3. But, thirdly, it was the telescope, that, by piercing the obscurity which lies between us and distant worlds, put infidelity in possession of the argument against which we are now contending. But, about the time of its invention, another instrument was formed which laid open a scene no less wonderful, and rewarded the inquisitive spirit of man with a discovery which serves to neutralize the whole of this argument. This was the microscope. The one led me to see a system in every star. The other leads me to see a world in every atom. The one taught me that this mighty globe, with the whole burden of its people and of its countries, is but a grain of sand on the high field of immensity. The other teaches me that every grain of sand may harbour within it the tribes and the families of a busy population. They, therefore, who think that God will not put forth such a power, and such a goodness, and such a condescension in behalf of this world, as are ascribed to Him in the New Testament, because He has so many other worlds to attend to, think of Him as a man. They confine their view to the informations of the telescope, and forget altogether the informations of the other instruments. They only find room in their minds for His one attribute of a large and general superintendence; and keep out of their remembrance the equally impressive proofs we have for His other attribute, of a minute and multiplied attention to all that diversity of operations, where it is He that worketh all in all. And when I think that as one of the instruments of philosophy has heightened our every impression of the first of these attributes, so another instrument has no less heightened our impression of the second of them — then I can no longer resist the conclusion, that it would be a transgression of sound argument, as well as a daring of impiety, to draw a limit around the doings of this unsearchable God — and should a professed revelation from heaven tell me of an act of condescension in behalf of some separate world, so wonderful that angels desired to look into it, and the Eternal Son had to move from His seat of glory to carry it into accomplishment, all I ask is the evidence of such a revelation; for, let it tell me as much as it may of God letting Himself down for the benefit of one single province of His dominions, this is no more than what I see lying scattered, in numberless examples before me — and running through the whole line of my recollections — and meeting me in every walk of observation to which I can betake myself; and, now that the microscope has unveiled the wonders of another region, I see strewed around me, with a profusion which baffles my every attempt to comprehend it, the evidence that there is no one portion of the universe of God too minute for His notice, nor too humble for the visitations of His care. What a grandeur does it throw over every step in the redemption of a fallen world, to think of its being done by Him who unrobed Him of the glories of so wide a monarchy, and came to this humblest of its provinces, in the disguise of a servant, and took upon Him the form of our degraded species, and let Himself down to sorrows and to sufferings and to death for us!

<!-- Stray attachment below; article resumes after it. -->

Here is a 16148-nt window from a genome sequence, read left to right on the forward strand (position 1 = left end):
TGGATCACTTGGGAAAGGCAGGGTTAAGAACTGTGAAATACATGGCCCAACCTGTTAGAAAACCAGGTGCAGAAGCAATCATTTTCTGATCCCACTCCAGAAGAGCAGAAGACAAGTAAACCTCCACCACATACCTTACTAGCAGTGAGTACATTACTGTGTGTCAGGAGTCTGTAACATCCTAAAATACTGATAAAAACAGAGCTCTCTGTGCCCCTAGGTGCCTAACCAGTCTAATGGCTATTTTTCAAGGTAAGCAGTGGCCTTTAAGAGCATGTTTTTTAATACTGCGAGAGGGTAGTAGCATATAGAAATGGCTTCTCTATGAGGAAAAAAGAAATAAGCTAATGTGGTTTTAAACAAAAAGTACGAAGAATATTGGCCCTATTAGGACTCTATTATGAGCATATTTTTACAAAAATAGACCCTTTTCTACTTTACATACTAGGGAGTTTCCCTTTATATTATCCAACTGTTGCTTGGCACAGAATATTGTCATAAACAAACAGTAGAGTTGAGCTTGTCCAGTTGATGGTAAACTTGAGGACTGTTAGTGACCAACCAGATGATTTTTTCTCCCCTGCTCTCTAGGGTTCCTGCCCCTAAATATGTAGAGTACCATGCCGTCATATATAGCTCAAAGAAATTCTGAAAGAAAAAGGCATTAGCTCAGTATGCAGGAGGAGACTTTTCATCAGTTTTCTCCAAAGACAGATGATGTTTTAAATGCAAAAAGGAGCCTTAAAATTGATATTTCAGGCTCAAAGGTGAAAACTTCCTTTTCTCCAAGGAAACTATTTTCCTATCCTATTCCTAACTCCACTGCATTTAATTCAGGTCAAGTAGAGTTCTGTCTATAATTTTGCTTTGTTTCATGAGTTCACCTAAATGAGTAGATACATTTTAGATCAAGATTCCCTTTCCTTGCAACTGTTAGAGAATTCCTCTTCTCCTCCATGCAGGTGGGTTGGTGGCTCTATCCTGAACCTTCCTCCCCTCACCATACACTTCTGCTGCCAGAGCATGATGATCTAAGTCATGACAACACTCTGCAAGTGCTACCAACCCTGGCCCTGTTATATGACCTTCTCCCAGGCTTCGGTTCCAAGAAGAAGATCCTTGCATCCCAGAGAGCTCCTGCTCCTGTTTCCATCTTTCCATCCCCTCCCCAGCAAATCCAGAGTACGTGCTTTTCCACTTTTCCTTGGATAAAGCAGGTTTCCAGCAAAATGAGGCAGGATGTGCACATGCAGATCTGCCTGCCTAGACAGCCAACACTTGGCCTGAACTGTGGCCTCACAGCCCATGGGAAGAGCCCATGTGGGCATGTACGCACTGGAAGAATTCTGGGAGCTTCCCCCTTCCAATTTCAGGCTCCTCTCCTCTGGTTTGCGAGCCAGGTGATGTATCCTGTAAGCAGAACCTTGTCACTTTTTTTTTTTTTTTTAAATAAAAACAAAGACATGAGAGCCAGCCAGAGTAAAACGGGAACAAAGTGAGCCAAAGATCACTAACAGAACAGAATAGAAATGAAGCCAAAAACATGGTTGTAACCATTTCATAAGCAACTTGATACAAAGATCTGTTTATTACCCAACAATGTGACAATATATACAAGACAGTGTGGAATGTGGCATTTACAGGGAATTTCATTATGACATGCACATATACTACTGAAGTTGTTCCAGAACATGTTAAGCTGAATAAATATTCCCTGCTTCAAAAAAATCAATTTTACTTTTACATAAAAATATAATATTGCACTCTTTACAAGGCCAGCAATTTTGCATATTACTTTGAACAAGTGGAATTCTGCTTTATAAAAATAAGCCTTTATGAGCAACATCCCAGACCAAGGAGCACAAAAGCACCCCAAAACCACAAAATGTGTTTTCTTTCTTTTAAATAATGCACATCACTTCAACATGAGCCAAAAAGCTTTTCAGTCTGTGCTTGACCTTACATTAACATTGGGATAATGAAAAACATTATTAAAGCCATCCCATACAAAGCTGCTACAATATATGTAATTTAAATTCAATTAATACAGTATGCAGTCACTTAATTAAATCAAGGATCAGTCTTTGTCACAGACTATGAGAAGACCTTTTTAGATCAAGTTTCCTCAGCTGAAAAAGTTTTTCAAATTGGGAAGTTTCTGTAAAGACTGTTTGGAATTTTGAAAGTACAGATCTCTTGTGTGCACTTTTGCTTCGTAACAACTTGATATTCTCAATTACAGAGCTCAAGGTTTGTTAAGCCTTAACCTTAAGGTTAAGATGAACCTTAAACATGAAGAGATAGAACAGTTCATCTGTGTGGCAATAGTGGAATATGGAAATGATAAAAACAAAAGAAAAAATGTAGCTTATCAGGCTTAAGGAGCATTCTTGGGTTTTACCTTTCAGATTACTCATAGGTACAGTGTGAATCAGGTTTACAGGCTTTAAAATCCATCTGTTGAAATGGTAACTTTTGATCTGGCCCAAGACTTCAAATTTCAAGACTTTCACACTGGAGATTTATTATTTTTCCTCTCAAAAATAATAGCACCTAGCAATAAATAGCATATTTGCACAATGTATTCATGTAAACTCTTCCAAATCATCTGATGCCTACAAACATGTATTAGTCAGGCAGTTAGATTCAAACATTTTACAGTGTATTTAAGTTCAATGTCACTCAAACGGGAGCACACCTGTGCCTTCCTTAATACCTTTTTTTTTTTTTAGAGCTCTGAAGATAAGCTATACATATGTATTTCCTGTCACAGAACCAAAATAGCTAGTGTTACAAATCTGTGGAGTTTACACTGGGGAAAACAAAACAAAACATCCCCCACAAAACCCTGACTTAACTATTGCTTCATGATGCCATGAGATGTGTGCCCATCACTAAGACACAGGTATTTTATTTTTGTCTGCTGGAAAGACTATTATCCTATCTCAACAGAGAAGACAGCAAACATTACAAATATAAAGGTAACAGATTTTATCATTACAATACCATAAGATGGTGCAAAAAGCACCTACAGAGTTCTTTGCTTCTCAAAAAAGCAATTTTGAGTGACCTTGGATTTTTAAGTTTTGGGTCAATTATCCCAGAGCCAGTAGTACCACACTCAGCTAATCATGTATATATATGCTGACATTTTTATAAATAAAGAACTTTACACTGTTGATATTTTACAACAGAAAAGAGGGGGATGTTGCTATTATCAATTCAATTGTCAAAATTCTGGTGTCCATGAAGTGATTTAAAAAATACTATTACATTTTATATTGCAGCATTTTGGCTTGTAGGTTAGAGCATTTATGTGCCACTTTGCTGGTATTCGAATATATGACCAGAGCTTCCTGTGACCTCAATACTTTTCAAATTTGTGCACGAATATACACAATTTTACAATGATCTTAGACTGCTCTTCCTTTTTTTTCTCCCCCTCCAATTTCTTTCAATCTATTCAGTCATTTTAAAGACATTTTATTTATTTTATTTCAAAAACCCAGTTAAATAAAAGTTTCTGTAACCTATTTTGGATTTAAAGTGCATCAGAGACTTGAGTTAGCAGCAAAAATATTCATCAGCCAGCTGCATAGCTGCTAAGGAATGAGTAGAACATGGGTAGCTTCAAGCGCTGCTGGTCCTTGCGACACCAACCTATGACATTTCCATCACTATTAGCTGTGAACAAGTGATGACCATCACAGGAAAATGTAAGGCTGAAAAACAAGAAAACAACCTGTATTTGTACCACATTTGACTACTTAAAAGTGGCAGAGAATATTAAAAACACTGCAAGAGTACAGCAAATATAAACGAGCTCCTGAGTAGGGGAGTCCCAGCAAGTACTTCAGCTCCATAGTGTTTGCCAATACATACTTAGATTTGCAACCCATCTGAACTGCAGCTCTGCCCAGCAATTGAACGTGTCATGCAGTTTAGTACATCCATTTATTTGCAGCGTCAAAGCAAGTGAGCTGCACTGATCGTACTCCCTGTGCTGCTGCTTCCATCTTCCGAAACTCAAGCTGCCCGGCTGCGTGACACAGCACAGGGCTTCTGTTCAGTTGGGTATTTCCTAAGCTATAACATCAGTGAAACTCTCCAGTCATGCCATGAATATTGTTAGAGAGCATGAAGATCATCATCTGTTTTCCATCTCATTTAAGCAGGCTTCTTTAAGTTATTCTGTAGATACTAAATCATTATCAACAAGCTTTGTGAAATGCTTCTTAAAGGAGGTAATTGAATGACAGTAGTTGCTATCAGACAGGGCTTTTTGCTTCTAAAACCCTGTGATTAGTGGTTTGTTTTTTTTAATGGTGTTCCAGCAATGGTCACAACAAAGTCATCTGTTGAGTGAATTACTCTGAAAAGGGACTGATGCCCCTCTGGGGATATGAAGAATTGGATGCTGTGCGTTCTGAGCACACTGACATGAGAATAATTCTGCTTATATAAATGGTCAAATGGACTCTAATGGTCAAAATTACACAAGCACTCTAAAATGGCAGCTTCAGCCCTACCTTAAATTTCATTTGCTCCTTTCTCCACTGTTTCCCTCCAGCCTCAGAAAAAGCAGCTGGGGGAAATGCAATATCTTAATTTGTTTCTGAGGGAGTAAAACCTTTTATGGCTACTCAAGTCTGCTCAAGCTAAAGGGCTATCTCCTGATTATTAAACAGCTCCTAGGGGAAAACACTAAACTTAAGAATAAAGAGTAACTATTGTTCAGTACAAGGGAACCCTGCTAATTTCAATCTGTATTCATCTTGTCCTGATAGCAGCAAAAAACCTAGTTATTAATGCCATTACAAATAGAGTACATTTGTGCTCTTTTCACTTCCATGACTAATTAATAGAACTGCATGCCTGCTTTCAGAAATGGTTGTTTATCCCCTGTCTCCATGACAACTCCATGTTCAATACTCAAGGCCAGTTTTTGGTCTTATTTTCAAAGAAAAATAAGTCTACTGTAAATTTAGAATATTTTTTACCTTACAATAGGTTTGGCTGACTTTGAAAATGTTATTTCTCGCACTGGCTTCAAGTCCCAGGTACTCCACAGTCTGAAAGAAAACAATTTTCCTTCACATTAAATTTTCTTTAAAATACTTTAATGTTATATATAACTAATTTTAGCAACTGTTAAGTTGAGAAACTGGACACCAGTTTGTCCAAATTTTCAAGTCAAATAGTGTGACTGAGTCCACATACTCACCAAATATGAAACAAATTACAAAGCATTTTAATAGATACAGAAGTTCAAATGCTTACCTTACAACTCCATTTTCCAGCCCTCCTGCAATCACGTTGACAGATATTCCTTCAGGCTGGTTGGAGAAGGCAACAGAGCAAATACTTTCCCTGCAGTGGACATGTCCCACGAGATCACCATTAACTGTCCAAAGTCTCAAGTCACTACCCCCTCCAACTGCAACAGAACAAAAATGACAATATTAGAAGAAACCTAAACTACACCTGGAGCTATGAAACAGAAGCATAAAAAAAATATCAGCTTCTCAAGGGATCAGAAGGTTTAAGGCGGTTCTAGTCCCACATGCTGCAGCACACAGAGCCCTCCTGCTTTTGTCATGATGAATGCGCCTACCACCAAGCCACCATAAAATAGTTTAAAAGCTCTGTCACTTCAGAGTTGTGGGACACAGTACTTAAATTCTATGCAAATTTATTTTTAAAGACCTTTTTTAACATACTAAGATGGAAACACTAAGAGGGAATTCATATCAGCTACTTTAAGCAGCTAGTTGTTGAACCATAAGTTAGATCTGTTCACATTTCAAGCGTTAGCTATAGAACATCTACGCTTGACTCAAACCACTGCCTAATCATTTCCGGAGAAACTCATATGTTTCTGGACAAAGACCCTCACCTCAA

(T. Chalmers, D.D.)